Nairobi. September 4, 2013. A group of Kenyan farmers from Siongiroi and Mara in the Rift Valley have sealed a deal with leading European supermarkets such as Albert Heijn to supply avocados. Over 300 farmers have set aside a half acre each to grow 80 avocado trees, funded by the Dutch Embassy in Nairobi.
The certified avocado trees are sold to the farmers at 500 Kenya Shillings (5 euro) each, which is half the market price. Certification means the produce will be accepted by the EU. Sainsbury, a leading retail outlet in Great Britain, has invested in the production of kales in Central Kenya, so as to meet its market specifications.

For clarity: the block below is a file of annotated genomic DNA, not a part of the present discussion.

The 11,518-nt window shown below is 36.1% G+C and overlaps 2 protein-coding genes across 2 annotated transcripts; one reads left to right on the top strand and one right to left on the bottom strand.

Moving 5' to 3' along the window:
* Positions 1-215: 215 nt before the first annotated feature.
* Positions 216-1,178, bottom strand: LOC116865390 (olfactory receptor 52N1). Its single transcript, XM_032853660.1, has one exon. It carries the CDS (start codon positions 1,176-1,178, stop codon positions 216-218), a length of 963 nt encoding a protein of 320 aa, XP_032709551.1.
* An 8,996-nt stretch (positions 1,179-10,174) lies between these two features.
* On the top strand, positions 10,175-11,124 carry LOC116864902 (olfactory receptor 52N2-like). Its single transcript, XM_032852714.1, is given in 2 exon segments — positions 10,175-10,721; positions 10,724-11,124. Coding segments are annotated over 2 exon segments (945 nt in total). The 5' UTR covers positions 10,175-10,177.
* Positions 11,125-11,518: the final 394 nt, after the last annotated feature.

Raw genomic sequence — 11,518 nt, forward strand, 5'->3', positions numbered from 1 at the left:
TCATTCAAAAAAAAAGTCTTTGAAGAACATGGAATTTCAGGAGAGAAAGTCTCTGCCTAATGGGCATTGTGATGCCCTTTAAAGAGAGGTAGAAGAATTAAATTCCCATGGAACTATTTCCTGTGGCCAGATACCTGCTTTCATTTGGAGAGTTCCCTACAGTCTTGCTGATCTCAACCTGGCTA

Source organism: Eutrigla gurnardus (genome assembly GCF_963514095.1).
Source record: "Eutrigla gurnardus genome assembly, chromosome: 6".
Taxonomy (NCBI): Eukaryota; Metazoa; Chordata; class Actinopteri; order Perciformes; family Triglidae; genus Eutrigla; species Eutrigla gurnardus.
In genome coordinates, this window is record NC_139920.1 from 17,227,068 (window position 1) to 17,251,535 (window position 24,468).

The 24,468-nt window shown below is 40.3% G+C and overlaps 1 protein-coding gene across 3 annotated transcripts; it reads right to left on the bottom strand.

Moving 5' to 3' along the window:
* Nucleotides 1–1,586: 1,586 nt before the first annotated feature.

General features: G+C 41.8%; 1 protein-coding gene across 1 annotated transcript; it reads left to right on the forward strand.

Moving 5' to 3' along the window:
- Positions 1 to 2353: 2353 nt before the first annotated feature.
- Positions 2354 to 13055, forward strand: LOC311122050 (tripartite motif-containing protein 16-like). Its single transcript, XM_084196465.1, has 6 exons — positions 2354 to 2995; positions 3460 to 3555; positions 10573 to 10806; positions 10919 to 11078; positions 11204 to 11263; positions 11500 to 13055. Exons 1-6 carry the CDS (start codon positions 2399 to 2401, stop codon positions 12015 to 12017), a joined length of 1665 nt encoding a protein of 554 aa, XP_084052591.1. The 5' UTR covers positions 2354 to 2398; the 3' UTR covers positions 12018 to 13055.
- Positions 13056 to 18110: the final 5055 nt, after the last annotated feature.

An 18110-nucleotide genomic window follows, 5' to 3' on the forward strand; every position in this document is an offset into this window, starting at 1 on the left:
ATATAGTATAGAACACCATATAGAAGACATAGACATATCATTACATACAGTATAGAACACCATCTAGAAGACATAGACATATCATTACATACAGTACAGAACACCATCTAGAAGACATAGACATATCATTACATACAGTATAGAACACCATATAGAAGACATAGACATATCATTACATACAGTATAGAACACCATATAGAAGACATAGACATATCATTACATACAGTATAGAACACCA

Kenyan products have in the past been rejected by international markets because of failure to meet strict specifications. Last year the EU banned the export of vegetables treated with dimethoate, a pesticide said to be harmful to humans. The pesticide though is popular with Kenyan farmers.
An existing market attracts committed farmers and motivates producers to invest, according to a report by Agri-Profocus, an agricultural think-tank. The European and other international markets have proved very lucrative for Kenyan fruits and vegetables. Apart from avocados, the main export products are mangos, pineapples, passion fruit and French beans.